What’s the first thing you do when you hear about something new?
You Google it. It’s an instinct now to grab your phone and look up things that strike your curiosity. When your potential customers hear about you and your business, that’s what they’ll do, too.
This is what makes your online presence one of the most crucial parts of your business.
You’ve poured your heart and soul into turning your idea into reality. Yet a product alone is not enough. You also need an online presence with strong enough content that when someone encounters your product and Googles it, your writing will be what shows up first. That’s your chance to tell your story and frame your product with your viewpoint.
It’s, perhaps, the best reason to blog.
On building brand trust
A name, a logo, a memorable .com, that’s not all that goes into a brand. A brand is your voice, who you are, why you’re building this product, and what you stand for. It’s not enough to throw up a landing page on the internet. People need a reason to care and come back. That’s a brand.
"Tell your stories." — Anne Lamott, Bird by Bird
When you’re founding a startup, that brand is you. What you say equals what the company says. Your voice is its voice. For better or worse, people will judge your product based on you.
“Trust is one of the most essential forms of capital a leader has,” wrote Frances Frei and Anne Morriss in Harvard Business Review. Today’s customers don’t want just another product. You don’t. You want a craft beverage brewed locally, served in a heritage building, something authentic and connected to the real world, something with a story behind it. We want things “sold by real people that [we] can build a personal connection with,” as another HBR study found.
A website alone won’t do that, without your voice, your stories, your dreams. You have to craft an online presence that connects with visitors and turns your products into something more than just another widget.
Which means it’s time to start writing.
But wait: Why write? Why not start a TikTok, or post photos on Instagram, or print up glossy brochures for your product, or speak about it at conferences?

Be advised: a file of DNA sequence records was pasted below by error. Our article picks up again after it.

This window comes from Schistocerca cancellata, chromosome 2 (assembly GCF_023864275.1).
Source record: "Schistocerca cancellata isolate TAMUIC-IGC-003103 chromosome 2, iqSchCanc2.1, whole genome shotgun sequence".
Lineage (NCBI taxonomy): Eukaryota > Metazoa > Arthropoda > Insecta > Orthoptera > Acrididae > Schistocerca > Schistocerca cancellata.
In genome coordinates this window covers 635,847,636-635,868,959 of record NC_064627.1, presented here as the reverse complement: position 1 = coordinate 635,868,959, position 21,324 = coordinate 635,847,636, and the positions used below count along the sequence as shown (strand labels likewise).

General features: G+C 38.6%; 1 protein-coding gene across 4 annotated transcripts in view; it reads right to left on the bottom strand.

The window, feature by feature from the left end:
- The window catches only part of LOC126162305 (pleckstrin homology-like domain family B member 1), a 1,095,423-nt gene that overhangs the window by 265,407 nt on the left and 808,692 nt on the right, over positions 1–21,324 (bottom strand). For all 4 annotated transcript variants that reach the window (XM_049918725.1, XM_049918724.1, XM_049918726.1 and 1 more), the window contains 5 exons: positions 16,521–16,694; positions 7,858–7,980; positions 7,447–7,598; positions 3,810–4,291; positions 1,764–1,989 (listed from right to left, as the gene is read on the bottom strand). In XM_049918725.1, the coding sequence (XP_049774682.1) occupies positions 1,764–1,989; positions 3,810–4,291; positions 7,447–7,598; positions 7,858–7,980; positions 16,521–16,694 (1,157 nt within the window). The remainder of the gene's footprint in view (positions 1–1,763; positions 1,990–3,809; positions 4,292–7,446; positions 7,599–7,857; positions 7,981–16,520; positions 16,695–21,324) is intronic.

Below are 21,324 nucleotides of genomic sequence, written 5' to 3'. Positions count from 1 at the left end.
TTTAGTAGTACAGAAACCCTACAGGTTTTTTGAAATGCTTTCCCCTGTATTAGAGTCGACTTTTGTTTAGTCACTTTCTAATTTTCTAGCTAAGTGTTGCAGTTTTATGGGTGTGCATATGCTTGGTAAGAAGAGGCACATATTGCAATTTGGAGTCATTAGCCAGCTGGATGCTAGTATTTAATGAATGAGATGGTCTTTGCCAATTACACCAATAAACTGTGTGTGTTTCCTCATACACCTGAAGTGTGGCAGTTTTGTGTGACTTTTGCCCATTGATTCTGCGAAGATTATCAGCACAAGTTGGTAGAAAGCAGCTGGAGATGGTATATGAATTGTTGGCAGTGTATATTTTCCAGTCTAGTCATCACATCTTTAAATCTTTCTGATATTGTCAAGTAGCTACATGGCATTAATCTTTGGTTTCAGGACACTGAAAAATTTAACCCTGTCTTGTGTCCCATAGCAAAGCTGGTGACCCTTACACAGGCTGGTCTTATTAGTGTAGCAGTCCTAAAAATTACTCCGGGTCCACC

"Things that seem mundane at first glance can, if you persevere, give birth to an endless array of insights." — Haruki Murakami, Novelist as a Vocation
Because Google. The whole game you’re playing, today, is getting noticed when people search for you and what you’ve built, or search for ideas similar to your own.
People could discover your social media profile or videos via search. They’re far more likely to discover you through the written word, though, because search (today, anyhow) runs off of text. The more you write, the more keywords your articles include, the more chance you end up showing up on someone’s search queries.
The best SEO strategy is to publish great stuff. “My generic SEO strategy for a startup is a) be the best on the Internet for b) as many topics as you possibly can be that c) matter to your paying customers,” says writer and developer Patrick McKenzie.
Search should inform your writing, not direct it. If you have an idea you want to talk about, it’s worth Googling it first to see what others had to say, worth checking Google Trends and tools like Ahrefs to hone your ideas and quantify the writing opportunity.
The best blog posts, though, come from your lived experiences, the things you’re passionate about, the things you’d tell someone over dinner or drinks, the things you’d wish others had written about. Those stories will tell your product and brand’s story better than any keyword-optimized strategy ever could.